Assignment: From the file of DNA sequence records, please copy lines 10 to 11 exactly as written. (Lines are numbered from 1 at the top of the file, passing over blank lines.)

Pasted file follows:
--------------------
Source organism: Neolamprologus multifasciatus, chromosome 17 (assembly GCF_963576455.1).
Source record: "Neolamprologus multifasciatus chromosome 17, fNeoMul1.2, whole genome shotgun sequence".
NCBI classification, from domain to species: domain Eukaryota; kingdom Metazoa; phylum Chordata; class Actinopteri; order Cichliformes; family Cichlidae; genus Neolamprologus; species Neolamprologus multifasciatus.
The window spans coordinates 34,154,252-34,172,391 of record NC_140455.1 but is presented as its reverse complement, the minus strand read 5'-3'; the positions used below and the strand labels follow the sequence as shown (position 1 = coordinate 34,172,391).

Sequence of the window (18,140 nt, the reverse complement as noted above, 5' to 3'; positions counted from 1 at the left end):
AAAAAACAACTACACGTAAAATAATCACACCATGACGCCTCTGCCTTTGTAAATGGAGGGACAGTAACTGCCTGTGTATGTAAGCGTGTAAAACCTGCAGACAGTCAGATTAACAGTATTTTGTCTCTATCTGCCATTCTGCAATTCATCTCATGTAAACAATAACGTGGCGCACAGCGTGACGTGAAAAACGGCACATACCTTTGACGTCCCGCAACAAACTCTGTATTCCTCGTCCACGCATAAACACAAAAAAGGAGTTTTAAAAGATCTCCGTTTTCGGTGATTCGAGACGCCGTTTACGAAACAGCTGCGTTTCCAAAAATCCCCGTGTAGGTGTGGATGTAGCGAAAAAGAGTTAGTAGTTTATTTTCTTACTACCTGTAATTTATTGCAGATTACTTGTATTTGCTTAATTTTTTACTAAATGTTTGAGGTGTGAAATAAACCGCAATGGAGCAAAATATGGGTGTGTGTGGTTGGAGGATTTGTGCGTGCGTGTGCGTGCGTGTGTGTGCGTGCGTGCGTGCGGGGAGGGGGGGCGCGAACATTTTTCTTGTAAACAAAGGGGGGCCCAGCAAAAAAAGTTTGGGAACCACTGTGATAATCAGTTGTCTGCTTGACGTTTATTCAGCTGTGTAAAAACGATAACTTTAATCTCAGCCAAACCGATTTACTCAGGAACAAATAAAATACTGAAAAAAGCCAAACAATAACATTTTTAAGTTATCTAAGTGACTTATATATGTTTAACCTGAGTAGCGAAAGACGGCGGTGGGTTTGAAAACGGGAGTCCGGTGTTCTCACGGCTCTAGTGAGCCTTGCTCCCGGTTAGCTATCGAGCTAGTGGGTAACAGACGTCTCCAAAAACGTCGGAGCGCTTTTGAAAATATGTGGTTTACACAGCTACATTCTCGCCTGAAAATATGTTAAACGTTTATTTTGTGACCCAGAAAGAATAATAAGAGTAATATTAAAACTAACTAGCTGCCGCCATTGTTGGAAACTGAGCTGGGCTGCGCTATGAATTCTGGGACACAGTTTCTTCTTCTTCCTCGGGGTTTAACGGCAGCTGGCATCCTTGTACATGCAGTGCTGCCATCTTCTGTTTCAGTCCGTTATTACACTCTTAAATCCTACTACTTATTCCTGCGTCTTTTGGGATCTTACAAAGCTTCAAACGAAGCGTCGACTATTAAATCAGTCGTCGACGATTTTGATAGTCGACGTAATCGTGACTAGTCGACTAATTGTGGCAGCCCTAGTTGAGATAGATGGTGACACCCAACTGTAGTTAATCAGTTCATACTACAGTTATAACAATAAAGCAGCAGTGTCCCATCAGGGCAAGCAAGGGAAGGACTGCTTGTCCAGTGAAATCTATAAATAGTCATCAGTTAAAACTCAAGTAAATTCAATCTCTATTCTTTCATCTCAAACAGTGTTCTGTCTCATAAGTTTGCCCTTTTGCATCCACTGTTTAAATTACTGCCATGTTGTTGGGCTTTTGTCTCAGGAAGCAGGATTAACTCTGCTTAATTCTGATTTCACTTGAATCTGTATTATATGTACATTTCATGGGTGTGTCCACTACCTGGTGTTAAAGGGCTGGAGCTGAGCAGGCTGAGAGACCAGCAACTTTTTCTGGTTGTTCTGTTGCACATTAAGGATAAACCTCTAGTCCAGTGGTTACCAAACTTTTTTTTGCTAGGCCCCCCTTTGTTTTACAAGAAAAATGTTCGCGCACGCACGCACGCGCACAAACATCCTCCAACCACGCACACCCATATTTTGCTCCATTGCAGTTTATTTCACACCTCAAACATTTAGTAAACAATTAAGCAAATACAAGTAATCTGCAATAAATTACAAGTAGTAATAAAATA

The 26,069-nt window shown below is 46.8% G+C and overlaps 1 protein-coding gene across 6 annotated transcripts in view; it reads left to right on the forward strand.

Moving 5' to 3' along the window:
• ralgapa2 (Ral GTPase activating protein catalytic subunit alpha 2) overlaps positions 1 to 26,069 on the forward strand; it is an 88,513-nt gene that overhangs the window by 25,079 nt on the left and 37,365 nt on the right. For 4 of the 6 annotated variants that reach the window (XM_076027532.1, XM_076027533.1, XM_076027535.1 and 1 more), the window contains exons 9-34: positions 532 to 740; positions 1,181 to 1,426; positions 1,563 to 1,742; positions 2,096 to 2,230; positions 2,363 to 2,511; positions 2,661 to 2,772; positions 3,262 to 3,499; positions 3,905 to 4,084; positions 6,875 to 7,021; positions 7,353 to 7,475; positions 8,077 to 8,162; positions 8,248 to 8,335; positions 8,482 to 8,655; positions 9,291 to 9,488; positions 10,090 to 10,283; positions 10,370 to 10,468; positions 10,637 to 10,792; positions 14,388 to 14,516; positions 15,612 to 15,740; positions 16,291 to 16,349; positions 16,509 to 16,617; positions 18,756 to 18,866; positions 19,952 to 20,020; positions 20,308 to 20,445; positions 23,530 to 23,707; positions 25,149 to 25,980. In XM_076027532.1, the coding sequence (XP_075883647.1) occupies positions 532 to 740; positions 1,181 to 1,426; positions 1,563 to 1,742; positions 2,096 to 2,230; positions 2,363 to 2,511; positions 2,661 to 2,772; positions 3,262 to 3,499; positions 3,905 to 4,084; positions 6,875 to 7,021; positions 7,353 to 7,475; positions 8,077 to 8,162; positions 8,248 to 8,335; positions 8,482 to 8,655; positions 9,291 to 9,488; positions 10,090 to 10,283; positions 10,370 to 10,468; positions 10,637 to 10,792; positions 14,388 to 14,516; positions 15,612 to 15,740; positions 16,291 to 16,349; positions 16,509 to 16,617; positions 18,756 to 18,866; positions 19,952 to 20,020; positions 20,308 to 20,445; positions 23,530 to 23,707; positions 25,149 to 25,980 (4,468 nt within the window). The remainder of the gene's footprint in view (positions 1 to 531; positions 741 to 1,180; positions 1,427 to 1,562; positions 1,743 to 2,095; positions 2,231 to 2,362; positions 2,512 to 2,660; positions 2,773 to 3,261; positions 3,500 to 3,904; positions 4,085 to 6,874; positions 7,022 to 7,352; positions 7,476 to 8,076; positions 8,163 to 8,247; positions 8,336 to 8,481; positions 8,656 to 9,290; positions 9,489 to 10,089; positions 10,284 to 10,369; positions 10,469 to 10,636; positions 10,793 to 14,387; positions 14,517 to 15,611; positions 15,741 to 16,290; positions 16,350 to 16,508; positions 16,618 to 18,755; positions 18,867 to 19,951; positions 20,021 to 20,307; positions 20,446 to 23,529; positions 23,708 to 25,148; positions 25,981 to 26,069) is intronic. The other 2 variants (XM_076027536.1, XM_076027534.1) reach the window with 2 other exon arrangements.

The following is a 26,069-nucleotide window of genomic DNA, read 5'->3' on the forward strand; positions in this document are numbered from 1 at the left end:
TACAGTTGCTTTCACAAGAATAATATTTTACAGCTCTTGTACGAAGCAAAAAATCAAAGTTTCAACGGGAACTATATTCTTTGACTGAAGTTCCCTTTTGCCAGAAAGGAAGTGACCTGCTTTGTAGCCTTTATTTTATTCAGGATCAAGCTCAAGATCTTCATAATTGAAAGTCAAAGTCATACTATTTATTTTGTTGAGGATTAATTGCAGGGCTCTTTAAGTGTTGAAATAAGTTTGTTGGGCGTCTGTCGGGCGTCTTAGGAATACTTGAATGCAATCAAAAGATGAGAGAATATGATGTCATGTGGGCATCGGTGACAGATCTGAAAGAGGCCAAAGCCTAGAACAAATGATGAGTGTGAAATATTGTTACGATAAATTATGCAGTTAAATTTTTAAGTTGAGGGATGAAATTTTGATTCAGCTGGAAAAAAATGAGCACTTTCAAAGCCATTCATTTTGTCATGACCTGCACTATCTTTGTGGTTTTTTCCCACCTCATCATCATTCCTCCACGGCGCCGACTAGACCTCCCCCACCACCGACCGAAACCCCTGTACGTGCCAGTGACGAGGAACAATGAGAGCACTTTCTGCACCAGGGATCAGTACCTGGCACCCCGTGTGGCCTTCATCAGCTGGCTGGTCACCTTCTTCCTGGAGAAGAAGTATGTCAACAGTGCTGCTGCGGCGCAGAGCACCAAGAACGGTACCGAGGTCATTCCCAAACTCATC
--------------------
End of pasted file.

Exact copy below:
The following is a 26,069-nucleotide window of genomic DNA, read 5'->3' on the forward strand; positions in this document are numbered from 1 at the left end:
TACAGTTGCTTTCACAAGAATAATATTTTACAGCTCTTGTACGAAGCAAAAAATCAAAGTTTCAACGGGAACTATATTCTTTGACTGAAGTTCCCTTTTGCCAGAAAGGAAGTGACCTGCTTTGTAGCCTTTATTTTATTCAGGATCAAGCTCAAGATCTTCATAATTGAAAGTCAAAGTCATACTATTTATTTTGTTGAGGATTAATTGCAGGGCTCTTTAAGTGTTGAAATAAGTTTGTTGGGCGTCTGTCGGGCGTCTTAGGAATACTTGAATGCAATCAAAAGATGAGAGAATATGATGTCATGTGGGCATCGGTGACAGATCTGAAAGAGGCCAAAGCCTAGAACAAATGATGAGTGTGAAATATTGTTACGATAAATTATGCAGTTAAATTTTTAAGTTGAGGGATGAAATTTTGATTCAGCTGGAAAAAAATGAGCACTTTCAAAGCCATTCATTTTGTCATGACCTGCACTATCTTTGTGGTTTTTTCCCACCTCATCATCATTCCTCCACGGCGCCGACTAGACCTCCCCCACCACCGACCGAAACCCCTGTACGTGCCAGTGACGAGGAACAATGAGAGCACTTTCTGCACCAGGGATCAGTACCTGGCACCCCGTGTGGCCTTCATCAGCTGGCTGGTCACCTTCTTCCTGGAGAAGAAGTATGTCAACAGTGCTGCTGCGGCGCAGAGCACCAAGAACGGTACCGAGGTCATTCCCAAACTCATC